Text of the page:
The United Nations’s New Mine Action StrategyPosted: April 18, 2013
The United Nations Mine Action Service (UNMAS), on behalf of the United Nations Inter-Agency Coordination Group on Mine Action, released in March a six-year strategy for United Nations actions within the realm of mine action (UNMAS, pdf). Released with seemingly little fanfare (although UNMAS’s website, www.mineaction.org, has received a snazzy update), the strategy lays out how the United Nations will work with member states affected by landmines and other explosive remnants of war (ERW). I would like to highlight a few items from the strategy.
The strategy starts, as all good strategies do, with a vision:
The vision of the United Nations is a world free of the threat of mines and explosive remnants of war (ERW), including cluster munitions, where individuals and communities live in a safe environment conducive to development and where the human rights and the needs of mine and ERW victims are met and survivors are fully integrated as equal members of their societies.
I am not sure if the phrase “free of the threat of mines” is a deliberate departure from a “mine-free world” but otherwise, I think the vision is an admirable one and, hopefully, an achievable one.
The United Nations acknowledges the tremendous progress that has been made in mine action since discussions were first held about banning anti-personnel landmines two decades ago. The strategy intends to build on that progress, while also learning the lessons of the last twenty years. In doing so, the strategy recognizes that the UN works within the context of its member states and provides for UN assistance to be delivered “in a manner that is consistent with the specific needs, requests and legal regimes of each context.” The strategy also recognizes that it must complement other global frameworks, specifically mentioning whatever replaces the Millennium Development Goals in 2015.
The strategy re-affirms the fact that mine action is “an essential component of the work of the United Nations” and that “Mine action is relevant across the areas of peace and security, human rights, humanitarian and development. In each, the need for immediate post conflict and emergency responses remains as critical as longer-term capacity building support.”
To implement the strategy, the United Nations lists four strategic objectives related to 1) demining and mine risk education, 2) victim assistance, 3) capacity building of national mine action authorities and 4) policy and advocacy. Each objective is accompanied by a series of indicators and the activities that are intended to achieve the objectives. I imagine these indicators will be used during the mid-term review to assess the efficacy of the strategy and determine if any adjustments are needed.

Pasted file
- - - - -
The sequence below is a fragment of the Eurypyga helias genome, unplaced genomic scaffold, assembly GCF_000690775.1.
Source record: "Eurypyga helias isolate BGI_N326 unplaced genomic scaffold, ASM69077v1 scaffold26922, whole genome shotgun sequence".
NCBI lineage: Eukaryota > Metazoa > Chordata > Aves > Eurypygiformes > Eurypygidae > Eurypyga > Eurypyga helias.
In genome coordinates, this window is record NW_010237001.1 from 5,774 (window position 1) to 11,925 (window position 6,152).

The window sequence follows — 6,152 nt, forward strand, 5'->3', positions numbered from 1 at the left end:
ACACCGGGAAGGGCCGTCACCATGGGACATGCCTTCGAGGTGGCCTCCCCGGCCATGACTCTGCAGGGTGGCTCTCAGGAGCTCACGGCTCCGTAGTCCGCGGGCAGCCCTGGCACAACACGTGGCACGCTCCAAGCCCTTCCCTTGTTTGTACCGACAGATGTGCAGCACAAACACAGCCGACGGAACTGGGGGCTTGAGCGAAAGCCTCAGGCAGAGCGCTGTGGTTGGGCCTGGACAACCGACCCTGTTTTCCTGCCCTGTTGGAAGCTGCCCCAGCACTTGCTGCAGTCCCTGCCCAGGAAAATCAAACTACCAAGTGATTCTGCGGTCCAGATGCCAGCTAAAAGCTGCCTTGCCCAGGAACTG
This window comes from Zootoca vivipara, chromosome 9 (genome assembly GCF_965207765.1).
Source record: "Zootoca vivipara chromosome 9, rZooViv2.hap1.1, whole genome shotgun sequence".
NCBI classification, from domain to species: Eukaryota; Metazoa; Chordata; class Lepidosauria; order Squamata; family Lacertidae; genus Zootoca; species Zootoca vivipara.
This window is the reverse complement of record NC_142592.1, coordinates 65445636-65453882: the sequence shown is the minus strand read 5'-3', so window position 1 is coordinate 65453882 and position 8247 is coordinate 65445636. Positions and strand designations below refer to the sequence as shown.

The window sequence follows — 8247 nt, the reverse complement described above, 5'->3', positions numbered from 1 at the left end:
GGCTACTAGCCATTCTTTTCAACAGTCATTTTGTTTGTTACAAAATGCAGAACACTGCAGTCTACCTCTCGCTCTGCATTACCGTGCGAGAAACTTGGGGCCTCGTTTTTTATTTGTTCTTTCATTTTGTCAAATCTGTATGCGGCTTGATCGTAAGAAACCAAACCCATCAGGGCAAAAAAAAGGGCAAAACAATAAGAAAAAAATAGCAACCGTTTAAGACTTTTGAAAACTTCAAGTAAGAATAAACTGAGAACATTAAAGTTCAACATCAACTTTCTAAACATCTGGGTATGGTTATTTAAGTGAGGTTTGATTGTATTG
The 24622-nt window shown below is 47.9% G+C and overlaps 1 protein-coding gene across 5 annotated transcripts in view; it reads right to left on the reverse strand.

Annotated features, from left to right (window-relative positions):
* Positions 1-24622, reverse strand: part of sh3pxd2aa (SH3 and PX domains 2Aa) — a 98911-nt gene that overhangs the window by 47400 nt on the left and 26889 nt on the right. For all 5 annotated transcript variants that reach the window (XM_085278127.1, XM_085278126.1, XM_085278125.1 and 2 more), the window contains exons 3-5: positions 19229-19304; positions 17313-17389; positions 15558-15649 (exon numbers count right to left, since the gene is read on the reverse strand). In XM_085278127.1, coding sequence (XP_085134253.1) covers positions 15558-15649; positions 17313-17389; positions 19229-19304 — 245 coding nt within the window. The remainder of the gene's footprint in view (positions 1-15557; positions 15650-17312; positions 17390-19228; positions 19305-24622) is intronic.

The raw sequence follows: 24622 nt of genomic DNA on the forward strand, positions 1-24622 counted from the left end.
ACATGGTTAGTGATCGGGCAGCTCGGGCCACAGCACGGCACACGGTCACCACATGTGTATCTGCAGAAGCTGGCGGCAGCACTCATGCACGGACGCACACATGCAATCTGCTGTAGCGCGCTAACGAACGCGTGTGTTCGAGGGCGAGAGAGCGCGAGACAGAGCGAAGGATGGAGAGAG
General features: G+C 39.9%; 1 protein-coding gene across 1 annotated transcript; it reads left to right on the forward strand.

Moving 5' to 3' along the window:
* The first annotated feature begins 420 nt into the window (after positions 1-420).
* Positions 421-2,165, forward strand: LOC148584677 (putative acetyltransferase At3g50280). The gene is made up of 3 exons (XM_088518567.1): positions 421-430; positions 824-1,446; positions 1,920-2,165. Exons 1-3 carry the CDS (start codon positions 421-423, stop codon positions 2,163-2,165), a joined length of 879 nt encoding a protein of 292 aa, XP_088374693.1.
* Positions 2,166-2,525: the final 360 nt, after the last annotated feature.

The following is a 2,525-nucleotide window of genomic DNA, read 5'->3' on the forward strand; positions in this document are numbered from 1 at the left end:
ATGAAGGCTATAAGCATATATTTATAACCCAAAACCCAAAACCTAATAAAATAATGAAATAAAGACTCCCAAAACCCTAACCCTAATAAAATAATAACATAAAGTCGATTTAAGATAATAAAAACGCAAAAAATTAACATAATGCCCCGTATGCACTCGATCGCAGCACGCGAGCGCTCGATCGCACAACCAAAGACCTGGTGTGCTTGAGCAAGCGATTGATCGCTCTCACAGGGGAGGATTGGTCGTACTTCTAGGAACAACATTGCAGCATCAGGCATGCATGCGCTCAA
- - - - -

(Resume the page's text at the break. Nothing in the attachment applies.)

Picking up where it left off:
To complete the logical framework (vision, mission, objectives, outputs and activities), the strategy lists its “Principles of Partnership in Mine Action” and the “Enabling Factors” which constitutes the assumptions that the United Nations is making. While the principles are supposed to guide how the UN will work, I can also read them as the expectations the United Nations will have for member states that it provides assistance to. The principles – clarity of objectives, information exchange, mutual accountability and transparency – are not controversial, but essential to any successful partnership.
The “Enabling Factors” are the contributions required of partners. Again, these are non-controversial, but very important to achieving the goals of the strategy. Factors include national ownership on the part of affected states of the problem and actively addressing the problem; political and financial support states and the international community; recognition of mine action’s place within broader contexts of development, human rights, post conflict reconstruction and disarmament; and participation of civil society and the private sector in supporting the strategy. Long term financial support may be the biggest stumbling block in these assumptions and the language used related to financial support – “predictable,” “necessary,” “sustainable,” “critical,” “effective” and “commitments” – suggests the level of concern that the United Nations has for the availability of funding for the strategy.
One last point I want to raise is the commitments that the United Nations makes to strengthen its own capacity. Of the seven specific initiatives, the fourth, “Update the UN Policy on victim assistance, taking into account the new and stronger normative environment for victim assistance and persons with disability and focusing on the integration of victim assistance into broader disability programs and frameworks at the country and global levels” is near and dear to my heart and I sincerely hope the revised policy provides for a robust victim assistance framework that enables survivors to become “equal members of their societies” as described in the vision.
Michael P. Moore
April 18, 2013